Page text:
Current Troubles

By Eric Higgins

It was 1983, and I was about to go on an ill-fated dive in Hawaii. I can remember it clearly to this day. It was at a place called Portlock, on the island of Oahu. We were standing on a five foot ledge overlooking the sea after laboriously climbing down a steep cliff with our tanks on. There were four of us, plus a girlfriend of one of the divers. She would stay ashore and wait for us. The waves weren’t too rough, and it was a beautiful sunny afternoon. Since we had all dived with each other before, we decided to “go for it.” What we didn’t do was make a plan and stick to it.

We made giant stride entries and swam out a few feet to descend. The water was incredibly clear and deep with an indigo blue hue. There was a fairly steep bottom sloping out to sea. My buddy and I dropped down, then headed downcurrent, keeping the cliff face to our left. We soon came upon a small canyon paralleling the cliff, and I managed to spear a soldierfish, then an octopus. The other buddy pair was nearby at the time, and we all stuck close together.

Farther on, I came upon a small conch just lying empty on the right side of the canyon and put it in my goody bag also.

By this time I assumed we were nearing our exit point. I was wrong. Boy, was I ever wrong! The other buddy pair started to turn around and swim against the current, back to our original entry point! They planned to return to the same place we had entered. But by now, I was below 1,000 psi, and we had a long way to go. I decided to ascend to conserve my air supply, while my buddy decided to stick with the other two divers. By this time I was really alarmed because we were fighting a heck of a current and had a long way yet to swim. I decided to use my snorkel when my tank started to get low, and began to worry about a sharks curious about the contents of my goody bag. I kept looking back but I couldn’t see anything in the deep water. We had made several mistakes, and were now paying for them. We failed to properly plan and discuss the dive, and started out by going with the current.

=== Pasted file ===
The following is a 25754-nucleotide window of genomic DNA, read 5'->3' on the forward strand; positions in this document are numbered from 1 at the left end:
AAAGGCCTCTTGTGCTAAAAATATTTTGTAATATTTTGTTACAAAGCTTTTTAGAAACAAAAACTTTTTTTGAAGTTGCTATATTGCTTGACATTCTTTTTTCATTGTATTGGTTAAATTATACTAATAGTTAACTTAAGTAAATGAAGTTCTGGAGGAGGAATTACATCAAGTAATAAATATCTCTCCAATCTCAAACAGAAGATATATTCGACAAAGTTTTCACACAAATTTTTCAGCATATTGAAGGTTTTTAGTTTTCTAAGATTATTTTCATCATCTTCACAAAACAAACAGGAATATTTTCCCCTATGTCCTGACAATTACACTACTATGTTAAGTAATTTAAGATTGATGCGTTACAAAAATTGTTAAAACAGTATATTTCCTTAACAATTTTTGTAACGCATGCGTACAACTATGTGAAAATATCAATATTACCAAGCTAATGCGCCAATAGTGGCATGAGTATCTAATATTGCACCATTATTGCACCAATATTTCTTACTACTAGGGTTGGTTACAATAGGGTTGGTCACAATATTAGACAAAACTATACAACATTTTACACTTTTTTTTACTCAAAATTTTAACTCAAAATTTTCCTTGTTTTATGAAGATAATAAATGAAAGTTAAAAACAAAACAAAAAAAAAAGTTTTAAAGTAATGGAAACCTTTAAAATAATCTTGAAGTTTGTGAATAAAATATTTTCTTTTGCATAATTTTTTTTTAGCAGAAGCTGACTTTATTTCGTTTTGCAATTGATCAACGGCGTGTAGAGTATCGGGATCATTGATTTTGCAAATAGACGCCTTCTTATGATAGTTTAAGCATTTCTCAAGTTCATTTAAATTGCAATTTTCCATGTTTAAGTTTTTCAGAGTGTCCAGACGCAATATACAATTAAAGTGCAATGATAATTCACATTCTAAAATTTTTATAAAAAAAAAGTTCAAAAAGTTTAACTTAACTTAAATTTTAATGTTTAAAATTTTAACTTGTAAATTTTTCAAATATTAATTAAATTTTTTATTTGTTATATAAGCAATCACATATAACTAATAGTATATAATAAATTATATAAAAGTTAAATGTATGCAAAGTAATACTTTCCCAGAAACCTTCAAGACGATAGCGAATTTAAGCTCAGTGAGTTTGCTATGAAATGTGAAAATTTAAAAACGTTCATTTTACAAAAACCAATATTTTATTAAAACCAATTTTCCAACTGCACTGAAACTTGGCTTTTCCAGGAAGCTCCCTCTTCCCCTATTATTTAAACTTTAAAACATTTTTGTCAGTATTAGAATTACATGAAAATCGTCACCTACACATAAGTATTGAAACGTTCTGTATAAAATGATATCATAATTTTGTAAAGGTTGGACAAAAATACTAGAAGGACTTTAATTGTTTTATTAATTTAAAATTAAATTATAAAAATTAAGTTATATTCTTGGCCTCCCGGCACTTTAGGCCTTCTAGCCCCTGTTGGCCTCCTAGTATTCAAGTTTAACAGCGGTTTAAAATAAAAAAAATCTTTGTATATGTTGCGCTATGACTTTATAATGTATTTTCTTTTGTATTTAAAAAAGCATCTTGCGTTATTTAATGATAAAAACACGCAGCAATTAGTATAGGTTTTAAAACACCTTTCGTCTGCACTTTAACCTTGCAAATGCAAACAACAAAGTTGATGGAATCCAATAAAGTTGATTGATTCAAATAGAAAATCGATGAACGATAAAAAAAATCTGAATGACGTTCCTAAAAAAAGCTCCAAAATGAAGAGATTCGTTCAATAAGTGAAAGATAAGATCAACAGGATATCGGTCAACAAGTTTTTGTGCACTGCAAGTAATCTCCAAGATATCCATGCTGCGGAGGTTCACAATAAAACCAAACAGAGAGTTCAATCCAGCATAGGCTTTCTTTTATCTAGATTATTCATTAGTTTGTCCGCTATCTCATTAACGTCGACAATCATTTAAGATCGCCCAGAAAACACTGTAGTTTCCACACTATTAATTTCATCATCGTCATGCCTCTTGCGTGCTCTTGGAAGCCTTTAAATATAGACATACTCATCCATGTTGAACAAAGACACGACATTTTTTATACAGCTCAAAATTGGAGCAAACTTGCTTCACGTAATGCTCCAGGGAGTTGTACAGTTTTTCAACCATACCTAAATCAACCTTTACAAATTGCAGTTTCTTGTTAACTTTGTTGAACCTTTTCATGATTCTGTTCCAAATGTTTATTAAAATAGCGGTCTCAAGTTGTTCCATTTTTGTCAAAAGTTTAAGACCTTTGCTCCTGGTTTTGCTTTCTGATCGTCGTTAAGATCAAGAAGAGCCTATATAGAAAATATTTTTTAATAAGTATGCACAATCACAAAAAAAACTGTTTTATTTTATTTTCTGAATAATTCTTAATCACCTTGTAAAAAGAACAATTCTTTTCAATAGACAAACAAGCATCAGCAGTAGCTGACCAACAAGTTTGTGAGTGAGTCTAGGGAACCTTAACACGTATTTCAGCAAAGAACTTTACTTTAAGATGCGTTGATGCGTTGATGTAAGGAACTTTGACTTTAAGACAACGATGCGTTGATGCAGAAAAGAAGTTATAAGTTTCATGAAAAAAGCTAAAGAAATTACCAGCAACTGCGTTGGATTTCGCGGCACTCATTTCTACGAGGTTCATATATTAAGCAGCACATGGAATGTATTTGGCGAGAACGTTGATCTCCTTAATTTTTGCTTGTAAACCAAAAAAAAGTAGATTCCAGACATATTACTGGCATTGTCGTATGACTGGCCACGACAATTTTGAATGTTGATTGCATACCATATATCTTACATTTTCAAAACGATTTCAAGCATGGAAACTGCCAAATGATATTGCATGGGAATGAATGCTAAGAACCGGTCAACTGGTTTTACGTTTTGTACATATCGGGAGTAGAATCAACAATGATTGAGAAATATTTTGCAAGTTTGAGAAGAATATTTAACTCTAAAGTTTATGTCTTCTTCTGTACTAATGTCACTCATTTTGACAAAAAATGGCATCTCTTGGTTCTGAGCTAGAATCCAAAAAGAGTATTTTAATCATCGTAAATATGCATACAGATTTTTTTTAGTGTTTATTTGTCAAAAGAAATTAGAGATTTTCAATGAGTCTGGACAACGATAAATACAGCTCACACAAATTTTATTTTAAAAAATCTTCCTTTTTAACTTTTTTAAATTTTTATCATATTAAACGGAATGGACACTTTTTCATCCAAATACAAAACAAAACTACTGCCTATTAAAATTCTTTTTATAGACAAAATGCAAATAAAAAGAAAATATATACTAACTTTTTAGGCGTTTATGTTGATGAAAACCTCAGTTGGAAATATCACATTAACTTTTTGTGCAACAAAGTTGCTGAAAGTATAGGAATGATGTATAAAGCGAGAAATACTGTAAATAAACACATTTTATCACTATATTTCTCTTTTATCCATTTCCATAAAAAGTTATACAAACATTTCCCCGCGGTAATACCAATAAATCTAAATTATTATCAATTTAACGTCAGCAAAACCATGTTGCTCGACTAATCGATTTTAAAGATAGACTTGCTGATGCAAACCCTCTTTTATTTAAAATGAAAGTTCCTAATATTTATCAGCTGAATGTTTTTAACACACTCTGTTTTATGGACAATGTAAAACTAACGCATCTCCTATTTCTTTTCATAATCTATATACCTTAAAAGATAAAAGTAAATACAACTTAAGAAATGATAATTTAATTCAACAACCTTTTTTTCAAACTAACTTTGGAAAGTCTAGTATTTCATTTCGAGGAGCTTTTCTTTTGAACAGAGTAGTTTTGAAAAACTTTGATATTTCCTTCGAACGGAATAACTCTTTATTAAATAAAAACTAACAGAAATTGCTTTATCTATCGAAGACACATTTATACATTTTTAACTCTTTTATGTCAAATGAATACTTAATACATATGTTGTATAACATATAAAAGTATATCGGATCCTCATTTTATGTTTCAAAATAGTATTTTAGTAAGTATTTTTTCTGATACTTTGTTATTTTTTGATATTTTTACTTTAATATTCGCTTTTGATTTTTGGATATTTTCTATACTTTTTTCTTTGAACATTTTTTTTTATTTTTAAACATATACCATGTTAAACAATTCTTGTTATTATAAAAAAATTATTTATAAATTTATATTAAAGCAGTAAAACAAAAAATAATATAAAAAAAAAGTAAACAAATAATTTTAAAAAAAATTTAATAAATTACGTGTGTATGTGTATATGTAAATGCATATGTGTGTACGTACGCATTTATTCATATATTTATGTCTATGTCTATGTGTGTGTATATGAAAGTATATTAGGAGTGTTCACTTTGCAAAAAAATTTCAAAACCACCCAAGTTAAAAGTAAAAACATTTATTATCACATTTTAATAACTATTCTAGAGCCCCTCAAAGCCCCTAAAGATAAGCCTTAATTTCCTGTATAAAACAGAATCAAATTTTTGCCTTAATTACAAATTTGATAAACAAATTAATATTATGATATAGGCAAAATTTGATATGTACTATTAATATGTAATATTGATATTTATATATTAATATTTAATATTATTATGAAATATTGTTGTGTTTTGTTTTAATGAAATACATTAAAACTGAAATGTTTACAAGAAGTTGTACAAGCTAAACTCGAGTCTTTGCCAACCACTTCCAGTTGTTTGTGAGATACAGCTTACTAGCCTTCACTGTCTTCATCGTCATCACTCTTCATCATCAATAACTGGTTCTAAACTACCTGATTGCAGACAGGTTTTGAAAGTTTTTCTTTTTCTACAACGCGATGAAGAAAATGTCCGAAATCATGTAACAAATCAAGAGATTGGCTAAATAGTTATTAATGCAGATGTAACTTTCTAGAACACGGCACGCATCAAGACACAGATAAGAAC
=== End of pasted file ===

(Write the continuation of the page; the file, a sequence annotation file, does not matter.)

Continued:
After what seemed like an eternity–and the whole time, I was becoming increasingly anxious about sharks because of my bloody fish–we got to our entry/exit point. During our dive, conditions had worsened. Now, there were large waves crashing everywhere, with thick white foam all around.

I was the last one to try and exit, and I was glad to have a little air left (200 psi), considering all the near shore turbulence. Out to sea, I saw a little “islet,” and briefly considered going to it instead. But then what would I do? So, I decided to exit, despite the surge and swells crashing onto the cliff. The ledge was really a challenge. Since I could not climb it with my fins on, I decided to throw one fin up and get a foothold with my free foot. I also threw the spear up. If I was swept out to sea with no fins, I would have been in trouble. So I decided to keep one fin on and wait for a swell to lift me up a little higher to get a grip. To the grace of God, the girlfriend saw my predicament and, grabbing hold of my right arm, helped me up and out of the crashing sea.

To this day, I really don’t know where those huge waves came from. Maybe it was a freak set, or maybe it was caused by an oil tanker passing by offshore. But I will always be grateful for that helping hand. I nearly lost my mask when a wave hit it, but on that day I was glad to be back on solid ground and thankful to be alive!